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Tickers in this Article: SHAW, CBI, AWI, LECO, LNN, TDY, SPW
The morning has been bad for the market. The Nasdaq has fallen 0.2%; the S&P 500 has slipped 0.2%; and the Dow has declined 0.3%. The capital goods sector is the category of stocks related to the manufacture or distribution of goods. The sector is diverse, containing companies that manufacture machinery used to create capital goods, electrical equipment, aerospace and defense, engineering and construction projects. It is also referred to as the "industrials sector". Performance in the capital goods sector is sensitive to fluctuations in the business cycle. Because it relies heavily on manufacturing, the sector does well when the economy is booming or expanding. As economic conditions worsen, the demand for capital goods drops off, usually lowering the prices of stocks in the sector.

The Capital Goods sector (XLI) is currently lagging behind the overall market, down 0.4%, and its current biggest movers are:
CompanyMarket CapPercentage Change
The Shaw Group Inc. (NYSE:SHAW)$1.76 billion+52.7%
Chicago Bridge & Iron Company N.V. (NYSE:CBI)$3.94 billion-15.1%
Armstrong World Industries, Inc. (NYSE:AWI)$2.65 billion-13.5%
Lincoln Electric Holdings, Inc. (Nasdaq:LECO)$3.72 billion-8.6%
Lindsay Corporation (NYSE:LNN)$931.2 million-4.2%
Teledyne Technologies Incorporated (NYSE:TDY)$2.34 billion-3.6%
SPX Corporation (NYSE:SPW)$3.23 billion-3.1%
Software Summary: Stock Screener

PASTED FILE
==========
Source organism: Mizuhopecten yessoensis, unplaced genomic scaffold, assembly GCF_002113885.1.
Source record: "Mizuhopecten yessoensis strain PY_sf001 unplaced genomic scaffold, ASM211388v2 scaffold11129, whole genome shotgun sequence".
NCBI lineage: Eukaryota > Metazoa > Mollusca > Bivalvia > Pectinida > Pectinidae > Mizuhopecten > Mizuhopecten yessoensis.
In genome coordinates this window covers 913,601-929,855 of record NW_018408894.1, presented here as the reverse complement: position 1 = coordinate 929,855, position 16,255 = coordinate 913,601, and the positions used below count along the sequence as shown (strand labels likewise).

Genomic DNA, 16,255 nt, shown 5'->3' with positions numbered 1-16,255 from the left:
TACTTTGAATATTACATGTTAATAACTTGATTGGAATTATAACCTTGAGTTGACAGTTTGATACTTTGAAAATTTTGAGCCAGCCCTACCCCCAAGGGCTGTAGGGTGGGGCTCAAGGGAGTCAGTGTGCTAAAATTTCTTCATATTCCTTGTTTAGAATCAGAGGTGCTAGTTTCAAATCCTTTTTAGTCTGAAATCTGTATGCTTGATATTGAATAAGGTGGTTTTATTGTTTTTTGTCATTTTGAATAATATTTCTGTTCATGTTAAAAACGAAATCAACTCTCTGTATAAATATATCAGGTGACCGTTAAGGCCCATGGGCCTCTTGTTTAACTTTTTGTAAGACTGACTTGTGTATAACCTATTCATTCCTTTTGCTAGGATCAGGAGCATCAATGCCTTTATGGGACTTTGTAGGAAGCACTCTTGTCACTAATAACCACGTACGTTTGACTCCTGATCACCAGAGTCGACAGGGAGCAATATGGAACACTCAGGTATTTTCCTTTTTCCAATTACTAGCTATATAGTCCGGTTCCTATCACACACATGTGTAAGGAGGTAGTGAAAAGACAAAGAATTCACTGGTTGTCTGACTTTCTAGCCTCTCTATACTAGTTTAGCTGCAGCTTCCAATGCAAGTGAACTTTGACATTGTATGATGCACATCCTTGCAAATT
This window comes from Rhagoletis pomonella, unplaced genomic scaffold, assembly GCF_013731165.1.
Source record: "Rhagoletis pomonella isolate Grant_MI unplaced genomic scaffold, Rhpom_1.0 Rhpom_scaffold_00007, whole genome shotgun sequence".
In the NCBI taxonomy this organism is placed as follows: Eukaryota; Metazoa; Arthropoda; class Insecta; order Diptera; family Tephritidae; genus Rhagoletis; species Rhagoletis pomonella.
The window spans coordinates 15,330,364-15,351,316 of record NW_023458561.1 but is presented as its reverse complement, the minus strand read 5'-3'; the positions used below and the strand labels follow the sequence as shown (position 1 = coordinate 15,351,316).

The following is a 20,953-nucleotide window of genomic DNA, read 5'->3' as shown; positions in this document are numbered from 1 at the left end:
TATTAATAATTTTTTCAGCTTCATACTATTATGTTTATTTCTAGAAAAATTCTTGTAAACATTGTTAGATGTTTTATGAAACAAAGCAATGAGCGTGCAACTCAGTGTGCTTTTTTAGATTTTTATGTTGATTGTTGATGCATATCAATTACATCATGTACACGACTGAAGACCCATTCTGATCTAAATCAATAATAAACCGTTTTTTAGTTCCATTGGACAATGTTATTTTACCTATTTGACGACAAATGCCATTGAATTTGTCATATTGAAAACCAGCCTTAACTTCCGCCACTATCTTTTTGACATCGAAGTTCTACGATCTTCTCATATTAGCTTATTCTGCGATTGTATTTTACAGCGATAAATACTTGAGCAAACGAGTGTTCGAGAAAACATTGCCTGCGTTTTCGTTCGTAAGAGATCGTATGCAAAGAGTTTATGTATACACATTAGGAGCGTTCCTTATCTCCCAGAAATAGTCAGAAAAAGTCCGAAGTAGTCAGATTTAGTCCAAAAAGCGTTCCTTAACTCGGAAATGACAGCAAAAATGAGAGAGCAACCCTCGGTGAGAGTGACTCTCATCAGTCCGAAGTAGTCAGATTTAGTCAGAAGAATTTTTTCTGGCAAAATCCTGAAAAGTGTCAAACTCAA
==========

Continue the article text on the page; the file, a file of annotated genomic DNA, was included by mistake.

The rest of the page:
Shaw Group (NYSE:SHAW) is currently at $40.76 per share after a dramatic increase of 52.7%. The company's volume for the day so far is 27.4 million shares. This is 37.3 times the current daily average. Volume indicates the level of interest that investors have in a company at its current price. Investment valuation ratios can be very useful in determining the value of a stock, but it is very important to keep in mind that while some financial ratios have general rules (or a broad application), in most instances it is a prudent practice to look at a company's historical performance and use peer company/industry comparisons to put any given company's ratio in perspective. The price/earnings to growth (PEG) ratio is calculated by dividing the price/earnings ratio by growth in earnings-per-share; the lower the PEG ratio, the more reasonably valued the security. SHAW's PEG ratio is 35.93. Because of the adjustment for earnings growth rate, the PEG ratio is somewhat more useful than many formulas for comparing companies in different industries.